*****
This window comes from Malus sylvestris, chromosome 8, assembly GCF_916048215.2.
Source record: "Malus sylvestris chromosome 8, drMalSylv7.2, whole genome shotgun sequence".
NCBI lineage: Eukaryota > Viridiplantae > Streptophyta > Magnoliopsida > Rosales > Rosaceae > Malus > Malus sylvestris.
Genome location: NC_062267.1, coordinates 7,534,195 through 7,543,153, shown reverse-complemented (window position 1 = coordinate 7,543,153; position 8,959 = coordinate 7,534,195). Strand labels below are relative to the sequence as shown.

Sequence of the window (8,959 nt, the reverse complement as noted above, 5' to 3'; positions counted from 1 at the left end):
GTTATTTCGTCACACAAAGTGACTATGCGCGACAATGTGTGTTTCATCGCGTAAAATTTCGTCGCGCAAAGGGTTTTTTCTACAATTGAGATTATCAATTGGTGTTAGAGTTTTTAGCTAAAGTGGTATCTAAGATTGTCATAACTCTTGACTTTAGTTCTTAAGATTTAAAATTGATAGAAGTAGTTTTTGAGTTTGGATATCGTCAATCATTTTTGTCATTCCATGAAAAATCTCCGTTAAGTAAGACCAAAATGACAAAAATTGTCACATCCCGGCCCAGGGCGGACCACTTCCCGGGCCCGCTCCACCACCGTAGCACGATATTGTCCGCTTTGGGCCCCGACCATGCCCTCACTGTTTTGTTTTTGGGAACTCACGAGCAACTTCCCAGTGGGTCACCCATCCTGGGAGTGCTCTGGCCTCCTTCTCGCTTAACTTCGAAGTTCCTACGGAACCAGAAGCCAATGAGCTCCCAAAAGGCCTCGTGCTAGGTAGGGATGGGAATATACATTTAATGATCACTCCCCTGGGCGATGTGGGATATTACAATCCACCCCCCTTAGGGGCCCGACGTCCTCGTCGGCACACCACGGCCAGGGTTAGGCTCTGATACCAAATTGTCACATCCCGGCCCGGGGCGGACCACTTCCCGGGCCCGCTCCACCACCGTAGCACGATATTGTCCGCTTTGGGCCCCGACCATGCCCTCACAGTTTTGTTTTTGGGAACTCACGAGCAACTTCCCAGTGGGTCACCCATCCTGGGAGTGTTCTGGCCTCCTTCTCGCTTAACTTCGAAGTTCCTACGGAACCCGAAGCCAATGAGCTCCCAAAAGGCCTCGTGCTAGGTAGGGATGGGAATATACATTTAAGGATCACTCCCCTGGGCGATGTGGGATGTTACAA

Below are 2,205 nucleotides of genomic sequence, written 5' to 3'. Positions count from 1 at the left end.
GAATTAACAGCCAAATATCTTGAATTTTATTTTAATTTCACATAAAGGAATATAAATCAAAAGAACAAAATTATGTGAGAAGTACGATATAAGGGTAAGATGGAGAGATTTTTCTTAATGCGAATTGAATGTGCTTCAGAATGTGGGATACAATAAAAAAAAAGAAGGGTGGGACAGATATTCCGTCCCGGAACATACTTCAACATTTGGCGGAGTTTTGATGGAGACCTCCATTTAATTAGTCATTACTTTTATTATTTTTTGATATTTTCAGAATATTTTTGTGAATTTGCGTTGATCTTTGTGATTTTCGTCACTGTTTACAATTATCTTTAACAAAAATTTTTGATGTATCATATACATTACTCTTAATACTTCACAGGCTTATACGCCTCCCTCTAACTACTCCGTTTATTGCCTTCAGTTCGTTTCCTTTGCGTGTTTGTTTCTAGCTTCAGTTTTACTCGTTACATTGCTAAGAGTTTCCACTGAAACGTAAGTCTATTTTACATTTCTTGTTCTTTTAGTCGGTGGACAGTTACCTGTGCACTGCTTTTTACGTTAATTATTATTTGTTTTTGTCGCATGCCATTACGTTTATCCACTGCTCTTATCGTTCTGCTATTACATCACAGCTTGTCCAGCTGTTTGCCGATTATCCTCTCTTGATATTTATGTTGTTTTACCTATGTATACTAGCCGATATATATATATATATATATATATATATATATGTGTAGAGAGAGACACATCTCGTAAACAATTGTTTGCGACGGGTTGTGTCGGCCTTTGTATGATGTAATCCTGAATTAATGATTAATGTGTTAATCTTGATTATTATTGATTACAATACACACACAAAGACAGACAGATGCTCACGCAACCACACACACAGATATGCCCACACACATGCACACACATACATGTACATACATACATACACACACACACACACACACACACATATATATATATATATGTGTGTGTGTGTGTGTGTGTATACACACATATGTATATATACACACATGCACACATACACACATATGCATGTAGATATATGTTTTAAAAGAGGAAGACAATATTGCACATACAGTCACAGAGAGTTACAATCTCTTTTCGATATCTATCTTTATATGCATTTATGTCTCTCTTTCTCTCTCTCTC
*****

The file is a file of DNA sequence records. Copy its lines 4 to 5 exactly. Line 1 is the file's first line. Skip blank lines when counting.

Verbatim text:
Genome location: NC_062267.1, coordinates 7,534,195 through 7,543,153, shown reverse-complemented (window position 1 = coordinate 7,543,153; position 8,959 = coordinate 7,534,195). Strand labels below are relative to the sequence as shown.

Sequence of the window (8,959 nt, the reverse complement as noted above, 5' to 3'; positions counted from 1 at the left end):